Friction: An engineer’s perspective on weaving grass rope bridges
Within the social sciences, metaphors provide a useful (if potentially problematic) way of explaining complex or alien views of the world in terms that can be more easily understood. However, beyond possible misunderstandings, the words behind some of these metaphors represent useful points of anthropological enquiry in their own right. This talk will examine one such word: ‘Friction’. Beautifully epitomised in Anna Tsing’s book of the same name, it is presented here as an engineering term – a lens through which we can examine production, materials, skill and their cultural consequences. Using the case study of a bridge made of woven grass in the Peruvian Andes, the so-called ‘last remaining keshwa chaca’, we will see how adopting an engineer’s perspective can offer a different appreciation for the bridge and its creation. During the talk, your own appreciation will be further enhanced when you do some of your own ‘weaving’ using two pieces of A4 paper!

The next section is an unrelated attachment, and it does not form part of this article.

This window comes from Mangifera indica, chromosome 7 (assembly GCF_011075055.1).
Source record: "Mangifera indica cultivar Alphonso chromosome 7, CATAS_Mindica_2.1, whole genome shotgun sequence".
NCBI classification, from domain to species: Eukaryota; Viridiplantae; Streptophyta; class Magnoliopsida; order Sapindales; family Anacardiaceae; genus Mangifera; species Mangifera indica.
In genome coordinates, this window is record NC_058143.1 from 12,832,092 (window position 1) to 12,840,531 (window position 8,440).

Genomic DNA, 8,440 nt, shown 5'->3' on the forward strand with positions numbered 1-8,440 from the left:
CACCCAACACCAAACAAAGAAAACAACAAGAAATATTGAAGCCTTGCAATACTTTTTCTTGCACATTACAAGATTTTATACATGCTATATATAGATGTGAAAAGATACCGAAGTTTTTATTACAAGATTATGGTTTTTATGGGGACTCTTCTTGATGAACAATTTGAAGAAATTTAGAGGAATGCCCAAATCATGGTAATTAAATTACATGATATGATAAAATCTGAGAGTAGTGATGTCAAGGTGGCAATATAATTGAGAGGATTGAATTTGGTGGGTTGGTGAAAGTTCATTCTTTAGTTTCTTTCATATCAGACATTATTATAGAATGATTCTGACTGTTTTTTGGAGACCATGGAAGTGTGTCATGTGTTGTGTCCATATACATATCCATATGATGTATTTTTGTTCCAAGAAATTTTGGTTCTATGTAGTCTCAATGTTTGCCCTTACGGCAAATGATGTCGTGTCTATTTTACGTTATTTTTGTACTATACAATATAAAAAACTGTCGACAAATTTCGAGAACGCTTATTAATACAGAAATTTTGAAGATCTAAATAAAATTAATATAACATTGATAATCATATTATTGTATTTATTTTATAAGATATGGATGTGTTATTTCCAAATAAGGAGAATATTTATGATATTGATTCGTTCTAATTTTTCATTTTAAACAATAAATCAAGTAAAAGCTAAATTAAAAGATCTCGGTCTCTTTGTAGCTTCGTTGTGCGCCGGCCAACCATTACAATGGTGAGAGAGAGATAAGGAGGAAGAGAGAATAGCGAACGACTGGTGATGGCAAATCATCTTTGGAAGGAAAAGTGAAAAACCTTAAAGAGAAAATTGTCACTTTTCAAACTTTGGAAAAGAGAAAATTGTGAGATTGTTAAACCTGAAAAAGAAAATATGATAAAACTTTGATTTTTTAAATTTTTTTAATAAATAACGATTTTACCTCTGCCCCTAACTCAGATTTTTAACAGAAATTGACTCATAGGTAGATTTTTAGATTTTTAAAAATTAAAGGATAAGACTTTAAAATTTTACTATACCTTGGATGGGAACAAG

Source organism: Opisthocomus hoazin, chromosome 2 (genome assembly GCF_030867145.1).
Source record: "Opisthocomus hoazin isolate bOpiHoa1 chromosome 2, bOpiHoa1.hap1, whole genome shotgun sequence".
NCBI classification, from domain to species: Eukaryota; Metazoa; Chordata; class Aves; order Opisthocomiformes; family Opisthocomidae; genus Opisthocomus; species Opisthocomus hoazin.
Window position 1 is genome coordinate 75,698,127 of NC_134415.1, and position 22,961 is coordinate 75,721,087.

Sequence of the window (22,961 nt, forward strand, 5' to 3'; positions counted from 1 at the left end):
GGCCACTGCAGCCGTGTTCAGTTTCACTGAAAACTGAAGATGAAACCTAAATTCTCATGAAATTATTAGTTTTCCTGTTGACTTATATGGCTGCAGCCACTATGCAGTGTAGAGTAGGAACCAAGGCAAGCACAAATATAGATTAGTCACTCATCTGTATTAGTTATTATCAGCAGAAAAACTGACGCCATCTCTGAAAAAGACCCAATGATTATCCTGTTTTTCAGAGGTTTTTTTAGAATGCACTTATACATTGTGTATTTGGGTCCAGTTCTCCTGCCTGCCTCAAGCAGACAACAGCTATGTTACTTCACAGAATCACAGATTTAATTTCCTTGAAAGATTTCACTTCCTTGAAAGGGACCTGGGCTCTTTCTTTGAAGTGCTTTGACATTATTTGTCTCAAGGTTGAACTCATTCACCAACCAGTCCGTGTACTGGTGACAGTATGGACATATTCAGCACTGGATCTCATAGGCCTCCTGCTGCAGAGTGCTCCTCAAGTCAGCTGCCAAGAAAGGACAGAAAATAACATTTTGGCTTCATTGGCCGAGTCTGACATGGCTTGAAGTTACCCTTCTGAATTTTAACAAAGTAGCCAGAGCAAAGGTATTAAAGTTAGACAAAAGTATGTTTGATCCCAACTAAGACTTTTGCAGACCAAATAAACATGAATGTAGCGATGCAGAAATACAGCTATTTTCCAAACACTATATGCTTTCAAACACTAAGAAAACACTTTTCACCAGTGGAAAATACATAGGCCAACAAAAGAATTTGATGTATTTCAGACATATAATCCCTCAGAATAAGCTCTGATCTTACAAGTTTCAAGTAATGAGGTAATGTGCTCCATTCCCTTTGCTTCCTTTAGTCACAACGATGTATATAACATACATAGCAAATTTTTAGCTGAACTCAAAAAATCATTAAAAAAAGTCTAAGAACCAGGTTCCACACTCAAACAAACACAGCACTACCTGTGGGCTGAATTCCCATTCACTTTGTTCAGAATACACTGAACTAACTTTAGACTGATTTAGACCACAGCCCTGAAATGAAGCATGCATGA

Pitt Rivers Museum Research Seminar in Visual, Material and Museum Anthropology, Hilary 2023
Fridays, 12pm-1.30pm (Weeks 1-8)
Convened by Charlotte Linton and Christopher Morton